Napoleon's Last Voyages; Being the Diaries of Admiral Sir Thomas Ussher, R. N., K. C. B. (on Board the Undaunted), and John R. Glover, Secretary to

Napoleon's Last Voyages; Being the Diaries of Admiral Sir Thomas Ussher, R. N., K. C. B. (on Board the Undaunted), and John R. Glover, Secretary to

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This historic book may have numerous typos and missing text. Purchasers can download a free scanned copy of the original book (without typos) from the publisher. Not indexed. Not illustrated. 1895 edition. Excerpt: ... until Kolly was discovered at Paris, the French government had no idea of our attempting to carry off Ferdinand; but, however, he was quite convinced, had Kolly not been discovered, the pusillanimity of Ferdinand would have prevented all possibility of our success. Our latitude this day at noon was 46 30' N., and longitude 8 2' W. August 13.--The weather very fine, with calms. Napoleon has hitherto breakfasted in his cabin. Our other guests were all assembled at the second breakfast, and it was evident from their appetites that they had forgot their sea sickness. During the forenoon Madame Bertrand expressed great regret at having undertaken the voyage; she also expressed hopes that Marechal Bertrand and herself would be allowed to return to England in the course of twelve months. Between two and three the general came on deck, and walked until nearly dinner-time. He made many inquiries relative to a French merchant brig spoken by one of the squadron, which was fourteen days from Havre. He seemed anxious to know how long we should be in reaching Madeira, and whether we were likely to remain there. At dinner the Rev. George Rennell, chaplain of the ship, who had been invited to dine with us, happening to sit opposite the general, the latter observed him with peculiar attention, and during the whole of the dinner-time he was completely occupied in asking questions relative to the Protestant religion--asking what were the forms of our church service; whether we used music; whether we used extreme unction; whether we prayed for the dead; how many sacraments we had, and how often the sacrament was performed; whether our religion was similar to either the Calvinist or Lutheran; whether length of time was necessary to study, and how long so before a...show more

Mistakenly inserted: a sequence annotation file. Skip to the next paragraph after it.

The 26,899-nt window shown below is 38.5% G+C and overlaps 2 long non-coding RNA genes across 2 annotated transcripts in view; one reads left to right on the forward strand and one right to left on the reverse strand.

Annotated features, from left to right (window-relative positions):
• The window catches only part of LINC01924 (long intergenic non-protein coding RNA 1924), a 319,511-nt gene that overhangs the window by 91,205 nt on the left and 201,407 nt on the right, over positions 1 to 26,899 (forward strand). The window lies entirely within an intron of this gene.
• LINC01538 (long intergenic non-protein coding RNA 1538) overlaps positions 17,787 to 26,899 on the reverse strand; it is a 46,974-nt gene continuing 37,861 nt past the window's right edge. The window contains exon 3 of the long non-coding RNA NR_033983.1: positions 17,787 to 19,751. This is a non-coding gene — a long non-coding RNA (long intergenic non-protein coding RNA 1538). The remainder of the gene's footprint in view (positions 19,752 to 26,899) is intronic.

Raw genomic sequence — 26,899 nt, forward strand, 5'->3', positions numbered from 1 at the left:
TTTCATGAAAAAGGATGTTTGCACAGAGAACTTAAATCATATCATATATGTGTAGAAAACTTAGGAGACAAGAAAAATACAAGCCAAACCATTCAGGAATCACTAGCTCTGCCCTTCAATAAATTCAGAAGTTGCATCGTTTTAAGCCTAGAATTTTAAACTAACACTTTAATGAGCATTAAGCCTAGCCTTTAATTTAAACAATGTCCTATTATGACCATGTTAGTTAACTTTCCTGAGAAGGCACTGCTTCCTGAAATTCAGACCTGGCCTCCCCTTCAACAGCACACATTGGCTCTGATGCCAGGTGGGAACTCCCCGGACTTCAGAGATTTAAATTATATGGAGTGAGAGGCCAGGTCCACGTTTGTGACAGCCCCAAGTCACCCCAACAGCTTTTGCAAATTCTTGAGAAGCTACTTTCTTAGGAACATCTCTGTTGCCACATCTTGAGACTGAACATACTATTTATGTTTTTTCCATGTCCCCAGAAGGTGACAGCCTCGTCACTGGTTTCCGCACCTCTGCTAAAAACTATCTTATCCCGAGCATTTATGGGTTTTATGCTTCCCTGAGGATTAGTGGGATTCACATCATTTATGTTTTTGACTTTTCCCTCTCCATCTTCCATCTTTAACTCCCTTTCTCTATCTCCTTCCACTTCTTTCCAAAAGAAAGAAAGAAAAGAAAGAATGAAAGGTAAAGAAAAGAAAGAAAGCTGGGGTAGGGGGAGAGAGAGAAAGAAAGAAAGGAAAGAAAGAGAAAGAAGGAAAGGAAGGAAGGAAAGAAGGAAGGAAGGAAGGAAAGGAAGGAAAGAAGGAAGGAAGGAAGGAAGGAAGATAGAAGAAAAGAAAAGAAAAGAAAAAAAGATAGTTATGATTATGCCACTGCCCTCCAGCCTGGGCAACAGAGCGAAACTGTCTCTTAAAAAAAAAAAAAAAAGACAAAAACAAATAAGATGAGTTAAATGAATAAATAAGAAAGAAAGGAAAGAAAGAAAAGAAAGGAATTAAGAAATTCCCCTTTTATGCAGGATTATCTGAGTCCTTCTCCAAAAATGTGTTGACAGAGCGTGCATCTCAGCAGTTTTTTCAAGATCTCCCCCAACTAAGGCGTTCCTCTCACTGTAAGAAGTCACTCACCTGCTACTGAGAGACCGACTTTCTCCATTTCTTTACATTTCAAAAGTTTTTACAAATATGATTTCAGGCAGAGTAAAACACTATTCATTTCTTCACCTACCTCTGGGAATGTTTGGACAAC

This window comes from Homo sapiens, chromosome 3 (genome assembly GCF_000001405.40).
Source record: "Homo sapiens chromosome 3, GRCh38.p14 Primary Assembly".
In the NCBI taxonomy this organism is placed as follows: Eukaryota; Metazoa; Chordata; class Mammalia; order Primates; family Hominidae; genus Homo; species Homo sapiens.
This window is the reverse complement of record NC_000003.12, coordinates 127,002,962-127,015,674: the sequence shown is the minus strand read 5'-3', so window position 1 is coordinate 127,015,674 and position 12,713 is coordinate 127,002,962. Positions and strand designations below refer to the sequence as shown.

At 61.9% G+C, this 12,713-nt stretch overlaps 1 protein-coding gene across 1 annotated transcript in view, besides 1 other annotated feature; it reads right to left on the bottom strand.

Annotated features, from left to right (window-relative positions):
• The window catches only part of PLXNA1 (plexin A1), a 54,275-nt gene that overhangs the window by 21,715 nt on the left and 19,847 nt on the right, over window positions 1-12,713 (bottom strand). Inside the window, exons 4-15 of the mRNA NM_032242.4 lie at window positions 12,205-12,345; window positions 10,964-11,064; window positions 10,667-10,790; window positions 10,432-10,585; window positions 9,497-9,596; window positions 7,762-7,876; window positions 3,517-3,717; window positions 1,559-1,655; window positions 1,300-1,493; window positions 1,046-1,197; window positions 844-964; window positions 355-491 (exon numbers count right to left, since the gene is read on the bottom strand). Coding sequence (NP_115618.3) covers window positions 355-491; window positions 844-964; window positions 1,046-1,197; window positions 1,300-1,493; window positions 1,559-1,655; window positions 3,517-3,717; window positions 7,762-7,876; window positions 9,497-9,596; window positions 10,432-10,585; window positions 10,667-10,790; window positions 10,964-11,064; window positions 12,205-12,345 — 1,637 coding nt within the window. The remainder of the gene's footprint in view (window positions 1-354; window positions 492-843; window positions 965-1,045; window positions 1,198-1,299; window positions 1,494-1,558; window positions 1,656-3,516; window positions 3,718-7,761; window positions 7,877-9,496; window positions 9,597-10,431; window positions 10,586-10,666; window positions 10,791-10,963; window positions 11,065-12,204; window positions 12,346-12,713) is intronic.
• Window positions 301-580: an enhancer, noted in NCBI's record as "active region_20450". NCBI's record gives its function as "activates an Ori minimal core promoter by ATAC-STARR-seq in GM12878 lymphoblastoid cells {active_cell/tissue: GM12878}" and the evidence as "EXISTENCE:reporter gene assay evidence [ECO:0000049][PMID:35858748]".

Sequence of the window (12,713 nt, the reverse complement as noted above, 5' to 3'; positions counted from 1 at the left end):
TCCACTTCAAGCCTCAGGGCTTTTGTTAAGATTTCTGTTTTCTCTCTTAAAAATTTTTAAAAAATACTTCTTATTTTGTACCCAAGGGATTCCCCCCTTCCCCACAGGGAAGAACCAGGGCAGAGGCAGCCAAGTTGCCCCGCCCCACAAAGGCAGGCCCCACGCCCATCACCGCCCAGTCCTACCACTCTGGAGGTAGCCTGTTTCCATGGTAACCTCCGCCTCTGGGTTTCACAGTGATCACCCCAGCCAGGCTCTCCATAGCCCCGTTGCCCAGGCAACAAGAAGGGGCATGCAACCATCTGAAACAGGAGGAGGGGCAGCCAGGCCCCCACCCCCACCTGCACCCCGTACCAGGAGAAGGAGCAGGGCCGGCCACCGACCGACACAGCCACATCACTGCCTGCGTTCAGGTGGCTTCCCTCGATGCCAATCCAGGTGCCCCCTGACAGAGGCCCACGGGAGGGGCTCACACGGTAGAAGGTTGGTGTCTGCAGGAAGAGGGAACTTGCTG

Product details

  • Paperback | 40 pages
  • 189 x 246 x 2mm | 91g
  • Rarebooksclub.com
  • Miami Fl, United States
  • English
  • black & white illustrations
  • 123658631X
  • 9781236586315